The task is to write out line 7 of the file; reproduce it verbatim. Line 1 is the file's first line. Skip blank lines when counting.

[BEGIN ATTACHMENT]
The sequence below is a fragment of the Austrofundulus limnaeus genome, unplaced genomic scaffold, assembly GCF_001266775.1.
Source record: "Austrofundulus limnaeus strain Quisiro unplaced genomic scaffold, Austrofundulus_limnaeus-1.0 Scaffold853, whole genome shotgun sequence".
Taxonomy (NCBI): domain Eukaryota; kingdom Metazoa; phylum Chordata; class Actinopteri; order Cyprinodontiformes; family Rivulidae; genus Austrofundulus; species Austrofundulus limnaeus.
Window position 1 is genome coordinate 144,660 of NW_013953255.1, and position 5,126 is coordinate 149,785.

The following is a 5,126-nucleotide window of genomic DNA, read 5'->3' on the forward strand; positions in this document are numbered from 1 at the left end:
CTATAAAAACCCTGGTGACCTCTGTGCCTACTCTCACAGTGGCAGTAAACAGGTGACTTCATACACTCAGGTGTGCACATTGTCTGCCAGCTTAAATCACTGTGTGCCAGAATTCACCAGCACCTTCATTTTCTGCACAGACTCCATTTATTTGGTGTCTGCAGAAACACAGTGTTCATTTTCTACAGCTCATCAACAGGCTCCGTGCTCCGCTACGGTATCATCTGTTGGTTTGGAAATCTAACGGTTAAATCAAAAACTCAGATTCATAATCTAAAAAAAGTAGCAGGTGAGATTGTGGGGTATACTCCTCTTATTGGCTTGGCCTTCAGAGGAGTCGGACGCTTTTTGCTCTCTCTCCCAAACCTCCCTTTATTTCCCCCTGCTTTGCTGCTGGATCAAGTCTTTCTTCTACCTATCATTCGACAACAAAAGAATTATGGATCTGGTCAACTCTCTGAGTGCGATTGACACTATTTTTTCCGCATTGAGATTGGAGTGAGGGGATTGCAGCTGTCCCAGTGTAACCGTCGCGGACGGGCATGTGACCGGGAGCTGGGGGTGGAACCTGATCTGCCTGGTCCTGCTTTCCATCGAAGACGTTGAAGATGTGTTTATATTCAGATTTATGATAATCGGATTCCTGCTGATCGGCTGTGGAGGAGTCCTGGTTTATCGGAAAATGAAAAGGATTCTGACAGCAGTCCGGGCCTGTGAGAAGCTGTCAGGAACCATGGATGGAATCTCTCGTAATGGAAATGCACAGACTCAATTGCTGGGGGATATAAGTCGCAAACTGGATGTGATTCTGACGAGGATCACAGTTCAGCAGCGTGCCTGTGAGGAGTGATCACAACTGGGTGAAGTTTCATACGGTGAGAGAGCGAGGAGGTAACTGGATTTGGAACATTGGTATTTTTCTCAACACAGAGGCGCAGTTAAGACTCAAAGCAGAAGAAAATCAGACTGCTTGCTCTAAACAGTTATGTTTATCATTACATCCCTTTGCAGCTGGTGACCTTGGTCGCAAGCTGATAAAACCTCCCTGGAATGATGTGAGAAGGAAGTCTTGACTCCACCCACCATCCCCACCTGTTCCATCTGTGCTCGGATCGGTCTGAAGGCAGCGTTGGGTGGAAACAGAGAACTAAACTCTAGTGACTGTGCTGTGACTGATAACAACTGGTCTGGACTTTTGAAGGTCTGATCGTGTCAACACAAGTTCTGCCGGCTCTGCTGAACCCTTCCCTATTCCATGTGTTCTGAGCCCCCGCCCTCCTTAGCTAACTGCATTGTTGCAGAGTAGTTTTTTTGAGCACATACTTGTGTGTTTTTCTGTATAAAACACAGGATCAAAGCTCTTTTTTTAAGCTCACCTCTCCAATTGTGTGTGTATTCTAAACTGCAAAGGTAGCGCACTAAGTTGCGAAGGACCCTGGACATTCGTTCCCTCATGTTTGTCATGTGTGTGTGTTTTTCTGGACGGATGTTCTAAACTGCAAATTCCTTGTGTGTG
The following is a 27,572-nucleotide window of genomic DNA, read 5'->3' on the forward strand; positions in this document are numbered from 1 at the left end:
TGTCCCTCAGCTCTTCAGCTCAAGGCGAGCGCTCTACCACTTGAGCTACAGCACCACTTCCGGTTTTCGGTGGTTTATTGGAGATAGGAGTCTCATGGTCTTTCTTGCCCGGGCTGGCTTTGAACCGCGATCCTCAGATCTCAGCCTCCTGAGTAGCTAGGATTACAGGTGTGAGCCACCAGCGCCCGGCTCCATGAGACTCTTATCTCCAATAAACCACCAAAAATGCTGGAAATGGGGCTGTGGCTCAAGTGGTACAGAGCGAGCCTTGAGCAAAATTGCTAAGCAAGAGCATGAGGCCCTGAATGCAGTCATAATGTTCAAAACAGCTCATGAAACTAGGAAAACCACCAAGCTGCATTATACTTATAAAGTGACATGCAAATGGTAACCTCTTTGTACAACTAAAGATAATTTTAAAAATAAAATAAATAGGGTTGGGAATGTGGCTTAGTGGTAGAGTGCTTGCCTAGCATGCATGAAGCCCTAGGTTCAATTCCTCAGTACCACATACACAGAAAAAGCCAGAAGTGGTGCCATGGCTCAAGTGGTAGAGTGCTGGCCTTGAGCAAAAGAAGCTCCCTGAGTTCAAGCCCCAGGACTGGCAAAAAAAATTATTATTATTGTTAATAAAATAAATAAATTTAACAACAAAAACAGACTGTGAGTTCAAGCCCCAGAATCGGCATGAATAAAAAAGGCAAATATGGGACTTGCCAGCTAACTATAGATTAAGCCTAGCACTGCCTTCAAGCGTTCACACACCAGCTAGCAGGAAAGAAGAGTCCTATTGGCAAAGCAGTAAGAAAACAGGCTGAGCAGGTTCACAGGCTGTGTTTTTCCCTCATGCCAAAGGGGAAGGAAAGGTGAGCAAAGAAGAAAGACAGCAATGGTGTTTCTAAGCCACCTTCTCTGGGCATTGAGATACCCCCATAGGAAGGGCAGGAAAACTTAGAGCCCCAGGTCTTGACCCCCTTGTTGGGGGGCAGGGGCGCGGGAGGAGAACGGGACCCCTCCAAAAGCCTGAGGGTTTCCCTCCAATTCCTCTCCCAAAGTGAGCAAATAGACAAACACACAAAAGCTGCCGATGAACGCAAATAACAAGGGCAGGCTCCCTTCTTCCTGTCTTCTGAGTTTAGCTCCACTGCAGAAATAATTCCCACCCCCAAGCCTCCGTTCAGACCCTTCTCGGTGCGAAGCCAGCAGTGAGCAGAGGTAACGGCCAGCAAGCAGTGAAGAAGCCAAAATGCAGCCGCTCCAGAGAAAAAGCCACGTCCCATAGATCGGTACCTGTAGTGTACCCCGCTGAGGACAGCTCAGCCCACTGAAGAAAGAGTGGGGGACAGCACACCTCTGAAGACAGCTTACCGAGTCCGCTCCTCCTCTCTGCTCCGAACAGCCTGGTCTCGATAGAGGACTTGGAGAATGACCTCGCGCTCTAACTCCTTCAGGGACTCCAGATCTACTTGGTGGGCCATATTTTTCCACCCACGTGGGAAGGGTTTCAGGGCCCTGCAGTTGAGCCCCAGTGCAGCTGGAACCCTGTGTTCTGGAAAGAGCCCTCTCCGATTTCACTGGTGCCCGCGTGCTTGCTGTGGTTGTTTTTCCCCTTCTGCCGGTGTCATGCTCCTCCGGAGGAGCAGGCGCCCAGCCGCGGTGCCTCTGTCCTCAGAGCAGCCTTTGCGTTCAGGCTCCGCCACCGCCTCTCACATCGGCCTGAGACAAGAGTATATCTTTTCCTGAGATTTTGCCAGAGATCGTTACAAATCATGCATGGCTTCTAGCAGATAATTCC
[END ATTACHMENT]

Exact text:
The following is a 27,572-nucleotide window of genomic DNA, read 5'->3' on the forward strand; positions in this document are numbered from 1 at the left end: